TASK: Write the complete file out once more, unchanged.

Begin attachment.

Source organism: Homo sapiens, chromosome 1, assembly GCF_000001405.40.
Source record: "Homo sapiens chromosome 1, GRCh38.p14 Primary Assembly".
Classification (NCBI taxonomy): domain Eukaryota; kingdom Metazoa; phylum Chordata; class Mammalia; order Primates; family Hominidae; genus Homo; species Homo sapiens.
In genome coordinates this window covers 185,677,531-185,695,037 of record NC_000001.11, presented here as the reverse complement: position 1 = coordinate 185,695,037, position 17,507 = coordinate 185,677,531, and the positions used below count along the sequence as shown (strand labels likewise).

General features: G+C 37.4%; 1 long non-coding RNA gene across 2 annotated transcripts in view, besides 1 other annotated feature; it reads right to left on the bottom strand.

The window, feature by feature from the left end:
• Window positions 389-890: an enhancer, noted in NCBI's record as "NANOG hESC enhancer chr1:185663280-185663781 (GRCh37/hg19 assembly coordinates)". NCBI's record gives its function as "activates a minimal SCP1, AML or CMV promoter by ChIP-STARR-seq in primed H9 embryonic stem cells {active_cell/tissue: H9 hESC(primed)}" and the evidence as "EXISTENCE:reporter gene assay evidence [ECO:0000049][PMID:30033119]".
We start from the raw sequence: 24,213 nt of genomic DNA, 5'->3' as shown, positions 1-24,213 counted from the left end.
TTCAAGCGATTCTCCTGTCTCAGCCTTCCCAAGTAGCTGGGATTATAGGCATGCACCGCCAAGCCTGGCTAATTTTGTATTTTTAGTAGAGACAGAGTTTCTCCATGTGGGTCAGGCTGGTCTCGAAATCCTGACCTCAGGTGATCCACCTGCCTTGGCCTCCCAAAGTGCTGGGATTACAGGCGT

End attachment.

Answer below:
Source organism: Homo sapiens, chromosome 1, assembly GCF_000001405.40.
Source record: "Homo sapiens chromosome 1, GRCh38.p14 Primary Assembly".
Classification (NCBI taxonomy): domain Eukaryota; kingdom Metazoa; phylum Chordata; class Mammalia; order Primates; family Hominidae; genus Homo; species Homo sapiens.
In genome coordinates this window covers 185,677,531-185,695,037 of record NC_000001.11, presented here as the reverse complement: position 1 = coordinate 185,695,037, position 17,507 = coordinate 185,677,531, and the positions used below count along the sequence as shown (strand labels likewise).

General features: G+C 37.4%; 1 long non-coding RNA gene across 2 annotated transcripts in view, besides 1 other annotated feature; it reads right to left on the bottom strand.

The window, feature by feature from the left end:
• Window positions 389-890: an enhancer, noted in NCBI's record as "NANOG hESC enhancer chr1:185663280-185663781 (GRCh37/hg19 assembly coordinates)". NCBI's record gives its function as "activates a minimal SCP1, AML or CMV promoter by ChIP-STARR-seq in primed H9 embryonic stem cells {active_cell/tissue: H9 hESC(primed)}" and the evidence as "EXISTENCE:reporter gene assay evidence [ECO:0000049][PMID:30033119]".
We start from the raw sequence: 24,213 nt of genomic DNA, 5'->3' as shown, positions 1-24,213 counted from the left end.
TTCAAGCGATTCTCCTGTCTCAGCCTTCCCAAGTAGCTGGGATTATAGGCATGCACCGCCAAGCCTGGCTAATTTTGTATTTTTAGTAGAGACAGAGTTTCTCCATGTGGGTCAGGCTGGTCTCGAAATCCTGACCTCAGGTGATCCACCTGCCTTGGCCTCCCAAAGTGCTGGGATTACAGGCGT